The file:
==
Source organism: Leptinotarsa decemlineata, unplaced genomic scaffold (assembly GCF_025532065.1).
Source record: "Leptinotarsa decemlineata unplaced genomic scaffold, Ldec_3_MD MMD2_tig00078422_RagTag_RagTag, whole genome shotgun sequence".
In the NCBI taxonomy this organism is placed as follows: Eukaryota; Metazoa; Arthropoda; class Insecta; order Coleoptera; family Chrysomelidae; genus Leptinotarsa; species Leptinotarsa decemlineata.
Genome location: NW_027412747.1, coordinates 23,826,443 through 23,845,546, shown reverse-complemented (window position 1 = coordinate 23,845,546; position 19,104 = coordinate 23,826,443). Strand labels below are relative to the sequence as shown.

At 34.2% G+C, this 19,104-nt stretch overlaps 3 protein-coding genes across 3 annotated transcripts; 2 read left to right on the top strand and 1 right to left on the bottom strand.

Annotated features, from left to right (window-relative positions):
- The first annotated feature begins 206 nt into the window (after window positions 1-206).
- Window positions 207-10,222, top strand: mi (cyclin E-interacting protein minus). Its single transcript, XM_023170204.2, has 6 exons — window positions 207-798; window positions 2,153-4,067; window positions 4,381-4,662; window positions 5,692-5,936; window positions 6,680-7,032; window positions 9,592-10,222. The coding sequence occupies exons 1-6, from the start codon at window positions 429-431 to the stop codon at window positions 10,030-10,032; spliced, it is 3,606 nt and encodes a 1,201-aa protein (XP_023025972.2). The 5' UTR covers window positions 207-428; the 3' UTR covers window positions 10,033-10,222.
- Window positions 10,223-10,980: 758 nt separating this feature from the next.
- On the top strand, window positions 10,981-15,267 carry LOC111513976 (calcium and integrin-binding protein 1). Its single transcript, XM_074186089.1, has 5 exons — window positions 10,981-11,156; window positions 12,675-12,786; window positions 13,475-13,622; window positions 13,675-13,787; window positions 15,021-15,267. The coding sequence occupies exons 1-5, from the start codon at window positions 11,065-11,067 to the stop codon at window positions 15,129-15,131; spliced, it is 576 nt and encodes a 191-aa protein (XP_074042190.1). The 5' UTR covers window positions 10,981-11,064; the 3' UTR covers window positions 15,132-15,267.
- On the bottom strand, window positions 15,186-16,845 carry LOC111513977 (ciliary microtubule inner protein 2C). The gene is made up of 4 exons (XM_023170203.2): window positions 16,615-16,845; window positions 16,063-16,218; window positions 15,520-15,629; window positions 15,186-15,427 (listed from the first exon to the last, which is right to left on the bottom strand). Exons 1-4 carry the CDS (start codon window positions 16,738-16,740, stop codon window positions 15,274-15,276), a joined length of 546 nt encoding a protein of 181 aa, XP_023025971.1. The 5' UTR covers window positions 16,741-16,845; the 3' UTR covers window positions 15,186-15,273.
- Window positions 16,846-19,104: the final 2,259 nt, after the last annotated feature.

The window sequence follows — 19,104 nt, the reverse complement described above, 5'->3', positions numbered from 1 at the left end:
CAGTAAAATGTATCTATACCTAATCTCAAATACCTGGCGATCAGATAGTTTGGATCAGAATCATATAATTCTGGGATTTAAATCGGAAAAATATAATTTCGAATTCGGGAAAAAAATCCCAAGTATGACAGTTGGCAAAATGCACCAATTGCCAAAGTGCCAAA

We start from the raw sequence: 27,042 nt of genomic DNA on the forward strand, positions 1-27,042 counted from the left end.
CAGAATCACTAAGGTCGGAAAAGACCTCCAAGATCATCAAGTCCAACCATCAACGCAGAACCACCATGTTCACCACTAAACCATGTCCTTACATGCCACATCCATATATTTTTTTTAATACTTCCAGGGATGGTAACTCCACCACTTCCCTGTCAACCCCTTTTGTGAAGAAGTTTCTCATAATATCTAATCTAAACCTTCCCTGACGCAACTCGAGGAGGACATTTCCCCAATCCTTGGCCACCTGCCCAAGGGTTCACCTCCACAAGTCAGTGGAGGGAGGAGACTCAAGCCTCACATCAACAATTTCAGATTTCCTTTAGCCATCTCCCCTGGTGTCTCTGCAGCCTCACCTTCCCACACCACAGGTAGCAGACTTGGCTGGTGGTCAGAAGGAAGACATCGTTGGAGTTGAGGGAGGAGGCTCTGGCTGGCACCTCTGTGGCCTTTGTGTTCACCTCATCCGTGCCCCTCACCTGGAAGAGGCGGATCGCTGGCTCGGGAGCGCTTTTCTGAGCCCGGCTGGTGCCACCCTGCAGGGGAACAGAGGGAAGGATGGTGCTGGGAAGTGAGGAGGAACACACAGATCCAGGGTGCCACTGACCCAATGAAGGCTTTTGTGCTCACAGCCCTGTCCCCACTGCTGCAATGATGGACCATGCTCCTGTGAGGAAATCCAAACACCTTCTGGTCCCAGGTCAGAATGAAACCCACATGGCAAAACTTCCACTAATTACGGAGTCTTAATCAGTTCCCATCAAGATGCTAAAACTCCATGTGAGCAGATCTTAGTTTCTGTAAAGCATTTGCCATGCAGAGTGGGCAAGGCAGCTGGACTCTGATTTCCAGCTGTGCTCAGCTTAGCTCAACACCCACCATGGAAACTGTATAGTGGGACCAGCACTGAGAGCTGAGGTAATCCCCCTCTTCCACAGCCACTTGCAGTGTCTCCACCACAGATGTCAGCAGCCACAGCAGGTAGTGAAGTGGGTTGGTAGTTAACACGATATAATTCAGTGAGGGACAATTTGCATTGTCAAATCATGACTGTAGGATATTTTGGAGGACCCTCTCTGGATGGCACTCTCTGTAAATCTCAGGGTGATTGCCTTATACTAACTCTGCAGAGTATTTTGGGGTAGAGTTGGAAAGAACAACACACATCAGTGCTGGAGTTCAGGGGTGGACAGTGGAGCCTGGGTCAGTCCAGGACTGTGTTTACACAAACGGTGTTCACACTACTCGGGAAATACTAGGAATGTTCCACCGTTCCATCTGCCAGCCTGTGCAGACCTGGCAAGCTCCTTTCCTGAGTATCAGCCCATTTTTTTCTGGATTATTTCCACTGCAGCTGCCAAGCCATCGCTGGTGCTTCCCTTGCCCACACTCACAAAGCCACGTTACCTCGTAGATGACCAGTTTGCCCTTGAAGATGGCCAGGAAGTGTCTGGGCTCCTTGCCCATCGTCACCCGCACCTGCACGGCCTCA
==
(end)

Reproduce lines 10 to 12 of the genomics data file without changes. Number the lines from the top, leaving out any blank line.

- On the top strand, window positions 10,981-15,267 carry LOC111513976 (calcium and integrin-binding protein 1). Its single transcript, XM_074186089.1, has 5 exons — window positions 10,981-11,156; window positions 12,675-12,786; window positions 13,475-13,622; window positions 13,675-13,787; window positions 15,021-15,267. The coding sequence occupies exons 1-5, from the start codon at window positions 11,065-11,067 to the stop codon at window positions 15,129-15,131; spliced, it is 576 nt and encodes a 191-aa protein (XP_074042190.1). The 5' UTR covers window positions 10,981-11,064; the 3' UTR covers window positions 15,132-15,267.
- On the bottom strand, window positions 15,186-16,845 carry LOC111513977 (ciliary microtubule inner protein 2C). The gene is made up of 4 exons (XM_023170203.2): window positions 16,615-16,845; window positions 16,063-16,218; window positions 15,520-15,629; window positions 15,186-15,427 (listed from the first exon to the last, which is right to left on the bottom strand). Exons 1-4 carry the CDS (start codon window positions 16,738-16,740, stop codon window positions 15,274-15,276), a joined length of 546 nt encoding a protein of 181 aa, XP_023025971.1. The 5' UTR covers window positions 16,741-16,845; the 3' UTR covers window positions 15,186-15,273.
- Window positions 16,846-19,104: the final 2,259 nt, after the last annotated feature.